Welcome to Laser Pointer Forums - discuss green laser pointers, blue laser pointers, and all types of lasers

LPF Donations

Links below open in new window

ArcticMyst Security by Avery

Help me identify this diode!

Joined
Apr 23, 2011
Messages
177
Points
28
So it's been about 11 years since I've joined and posted. I dusted of my box of bits that started as a lasing project to try and finish, or toss lol
I found this diode in the box with no recollection of where I got it nor it's specs, and the lettering is super tiny, can't fully make it out but hoping someone here might recognize it.
Looking for specs so I can try and test it...
Thanks!

Edit: Here's a backside shot too, maybe someone can give recommendations on how to test w/o knowing specs. also, I've tried searching what the I'm perceiving to be written on the case but not turning anything up. While no idea where I got it, I am fairly certain it was from a vendor I found on here. All three pins are the same length, with the two lower ones looking like they have a small isolator around them going through the case.

Also, just so you know, images are thumbnails, clicking will enlarge and you can see it ;)
 

Attachments

  • Diode2.jpg
    Diode2.jpg
    451.9 KB · Views: 8
  • Diode3.jpg
    Diode3.jpg
    925.4 KB · Views: 6
Last edited:





gazer101

Well-known member
Joined
Feb 23, 2020
Messages
700
Points
63
Most likely a DVD burner laser diode. Start at 2.5V and really low current (~1 mA) to identify the laser color/frequency and polarity (if there is no light at all the polarity is wrong or diode is fried), and adjust voltage accordingly (2.5V usually for red/infrared, 4-6V usually for blue or green).

Invest in a laser power meter and slowly ramp up the current until output power peaks and then go back by 10% or so to establish some safety margins. The resulting voltage and current should be safe to drive the laser
 
Joined
Apr 23, 2011
Messages
177
Points
28
Most likely a DVD burner laser diode. Start at 2.5V and really low current (~1 mA) to identify the laser color/frequency and polarity (if there is no light at all the polarity is wrong or diode is fried), and adjust voltage accordingly (2.5V usually for red/infrared, 4-6V usually for blue or green).

Invest in a laser power meter and slowly ramp up the current until output power peaks and then go back by 10% or so to establish some safety margins. The resulting voltage and current should be safe to drive the laser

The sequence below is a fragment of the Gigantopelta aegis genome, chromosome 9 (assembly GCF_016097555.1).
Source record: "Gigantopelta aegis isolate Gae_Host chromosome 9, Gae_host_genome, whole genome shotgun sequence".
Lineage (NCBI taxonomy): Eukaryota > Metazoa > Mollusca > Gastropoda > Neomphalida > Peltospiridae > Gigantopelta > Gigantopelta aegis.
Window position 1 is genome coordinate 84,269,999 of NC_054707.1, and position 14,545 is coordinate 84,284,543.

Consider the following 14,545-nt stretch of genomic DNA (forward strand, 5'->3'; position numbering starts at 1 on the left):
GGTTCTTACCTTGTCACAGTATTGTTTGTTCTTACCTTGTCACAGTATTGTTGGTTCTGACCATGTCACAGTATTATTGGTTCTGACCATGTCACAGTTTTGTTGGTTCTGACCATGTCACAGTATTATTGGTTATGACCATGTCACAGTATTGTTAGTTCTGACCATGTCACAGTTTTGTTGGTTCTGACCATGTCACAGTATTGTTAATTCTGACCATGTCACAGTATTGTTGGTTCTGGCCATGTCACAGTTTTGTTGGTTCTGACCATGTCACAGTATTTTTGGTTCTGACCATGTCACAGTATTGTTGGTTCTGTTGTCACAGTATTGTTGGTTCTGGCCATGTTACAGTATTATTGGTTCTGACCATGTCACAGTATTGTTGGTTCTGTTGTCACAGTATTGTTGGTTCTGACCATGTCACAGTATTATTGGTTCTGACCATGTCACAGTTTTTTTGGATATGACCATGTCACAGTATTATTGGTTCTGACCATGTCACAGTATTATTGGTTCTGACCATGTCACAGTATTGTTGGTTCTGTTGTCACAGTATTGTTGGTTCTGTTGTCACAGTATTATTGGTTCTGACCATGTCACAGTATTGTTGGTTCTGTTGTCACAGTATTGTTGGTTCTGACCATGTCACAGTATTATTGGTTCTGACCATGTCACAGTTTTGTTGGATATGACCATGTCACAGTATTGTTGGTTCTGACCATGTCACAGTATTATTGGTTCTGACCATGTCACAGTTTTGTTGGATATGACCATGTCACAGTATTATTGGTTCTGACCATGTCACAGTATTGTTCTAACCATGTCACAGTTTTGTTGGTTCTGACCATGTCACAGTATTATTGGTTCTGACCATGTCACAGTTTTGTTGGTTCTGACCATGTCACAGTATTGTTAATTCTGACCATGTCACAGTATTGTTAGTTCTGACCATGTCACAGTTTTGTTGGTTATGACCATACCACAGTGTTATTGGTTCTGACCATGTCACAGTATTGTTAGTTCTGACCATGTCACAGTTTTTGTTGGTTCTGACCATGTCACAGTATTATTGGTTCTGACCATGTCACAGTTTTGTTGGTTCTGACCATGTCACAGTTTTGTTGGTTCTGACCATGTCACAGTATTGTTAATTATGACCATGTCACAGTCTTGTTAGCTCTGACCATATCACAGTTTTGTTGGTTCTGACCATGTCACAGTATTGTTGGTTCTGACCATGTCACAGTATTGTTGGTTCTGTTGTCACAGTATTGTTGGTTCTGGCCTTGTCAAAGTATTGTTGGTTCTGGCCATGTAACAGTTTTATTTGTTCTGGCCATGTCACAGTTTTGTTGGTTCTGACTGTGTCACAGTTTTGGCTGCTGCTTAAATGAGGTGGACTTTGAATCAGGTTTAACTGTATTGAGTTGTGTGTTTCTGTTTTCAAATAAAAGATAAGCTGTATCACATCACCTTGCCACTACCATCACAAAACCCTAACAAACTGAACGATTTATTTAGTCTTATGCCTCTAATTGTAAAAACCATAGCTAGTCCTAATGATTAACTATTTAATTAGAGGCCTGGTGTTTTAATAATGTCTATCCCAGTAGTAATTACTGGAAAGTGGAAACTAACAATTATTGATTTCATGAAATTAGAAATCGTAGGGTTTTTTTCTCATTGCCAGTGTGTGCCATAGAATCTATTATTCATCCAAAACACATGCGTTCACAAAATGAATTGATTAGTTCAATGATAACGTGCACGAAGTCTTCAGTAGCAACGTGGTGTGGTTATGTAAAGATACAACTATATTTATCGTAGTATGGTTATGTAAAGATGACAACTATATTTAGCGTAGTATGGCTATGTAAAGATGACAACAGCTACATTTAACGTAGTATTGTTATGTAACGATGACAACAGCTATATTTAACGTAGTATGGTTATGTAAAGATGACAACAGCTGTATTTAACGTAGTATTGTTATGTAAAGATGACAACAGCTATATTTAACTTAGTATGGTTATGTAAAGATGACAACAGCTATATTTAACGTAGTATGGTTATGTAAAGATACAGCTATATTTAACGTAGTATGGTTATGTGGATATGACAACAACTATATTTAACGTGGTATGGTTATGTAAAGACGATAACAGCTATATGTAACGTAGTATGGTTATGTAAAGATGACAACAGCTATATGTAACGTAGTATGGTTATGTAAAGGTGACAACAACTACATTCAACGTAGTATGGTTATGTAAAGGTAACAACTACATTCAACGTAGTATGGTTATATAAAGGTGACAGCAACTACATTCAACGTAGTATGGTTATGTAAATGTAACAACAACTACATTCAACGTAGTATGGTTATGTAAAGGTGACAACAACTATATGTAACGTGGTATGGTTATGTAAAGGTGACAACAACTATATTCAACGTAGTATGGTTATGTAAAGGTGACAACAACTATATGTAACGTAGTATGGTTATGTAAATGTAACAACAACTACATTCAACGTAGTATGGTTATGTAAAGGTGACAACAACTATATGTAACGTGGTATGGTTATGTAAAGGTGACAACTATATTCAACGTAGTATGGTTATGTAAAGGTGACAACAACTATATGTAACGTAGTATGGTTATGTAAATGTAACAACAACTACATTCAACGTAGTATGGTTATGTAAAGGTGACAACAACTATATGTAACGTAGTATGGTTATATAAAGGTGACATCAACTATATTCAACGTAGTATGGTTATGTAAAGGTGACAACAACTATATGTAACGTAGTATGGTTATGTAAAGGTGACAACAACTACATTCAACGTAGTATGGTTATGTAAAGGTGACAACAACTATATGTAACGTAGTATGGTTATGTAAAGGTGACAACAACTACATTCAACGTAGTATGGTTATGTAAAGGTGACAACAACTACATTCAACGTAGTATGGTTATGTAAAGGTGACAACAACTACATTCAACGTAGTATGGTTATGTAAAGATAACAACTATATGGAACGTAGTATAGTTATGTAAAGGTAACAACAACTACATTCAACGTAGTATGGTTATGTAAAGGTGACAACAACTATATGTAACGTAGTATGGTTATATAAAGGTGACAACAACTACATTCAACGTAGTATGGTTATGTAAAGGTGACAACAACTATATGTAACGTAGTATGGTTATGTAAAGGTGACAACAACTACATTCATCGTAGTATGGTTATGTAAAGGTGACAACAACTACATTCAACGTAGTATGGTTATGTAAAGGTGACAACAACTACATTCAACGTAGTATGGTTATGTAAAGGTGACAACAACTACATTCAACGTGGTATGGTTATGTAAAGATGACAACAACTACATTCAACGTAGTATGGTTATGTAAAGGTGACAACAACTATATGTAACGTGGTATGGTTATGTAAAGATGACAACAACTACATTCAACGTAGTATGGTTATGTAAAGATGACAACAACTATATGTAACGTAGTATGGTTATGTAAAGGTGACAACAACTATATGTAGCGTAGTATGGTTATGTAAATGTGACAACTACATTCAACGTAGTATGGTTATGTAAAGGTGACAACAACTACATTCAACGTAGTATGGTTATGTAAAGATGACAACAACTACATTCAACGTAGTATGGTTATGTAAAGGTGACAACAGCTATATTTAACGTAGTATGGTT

Thanks for replying! I was thinking, being a diode it should only pass current one way so a continuity test should determine anode & cathode. Yes?
Any leads on a decent yet moderately (read, cheap) power meter? Aside from testing this diode I'm also trying to finish a laser project which I'm realizing I'll need to get some equipment to accomplish for driver tuning. I'm about to order a 30v/10a benchtop power supply and looking around at test loads, either DIY or this prebuilt one.
Currently unemployed so trying to skate minimally as possible...
Thanks!
 

gazer101

Well-known member
Joined
Feb 23, 2020
Messages
700
Points
63
Thanks for replying! I was thinking, being a diode it should only pass current one way so a continuity test should determine anode & cathode. Yes?
Any leads on a decent yet moderately (read, cheap) power meter? Aside from testing this diode I'm also trying to finish a laser project which I'm realizing I'll need to get some equipment to accomplish for driver tuning. I'm about to order a 30v/10a benchtop power supply and looking around at test loads, either DIY or this prebuilt one.
Currently unemployed so trying to skate minimally as possible...
Thanks!
I would recommend saving up some money and getting this guy: https://www.laserbeelpm.com/laserbee-ax.html

Lasers are an EXPENSIVE hobby, so please quit while you are ahead if you cannot afford to set aside $200/month. I myself have put this hobby on hold in light of the recent recession forming where I live
 




Top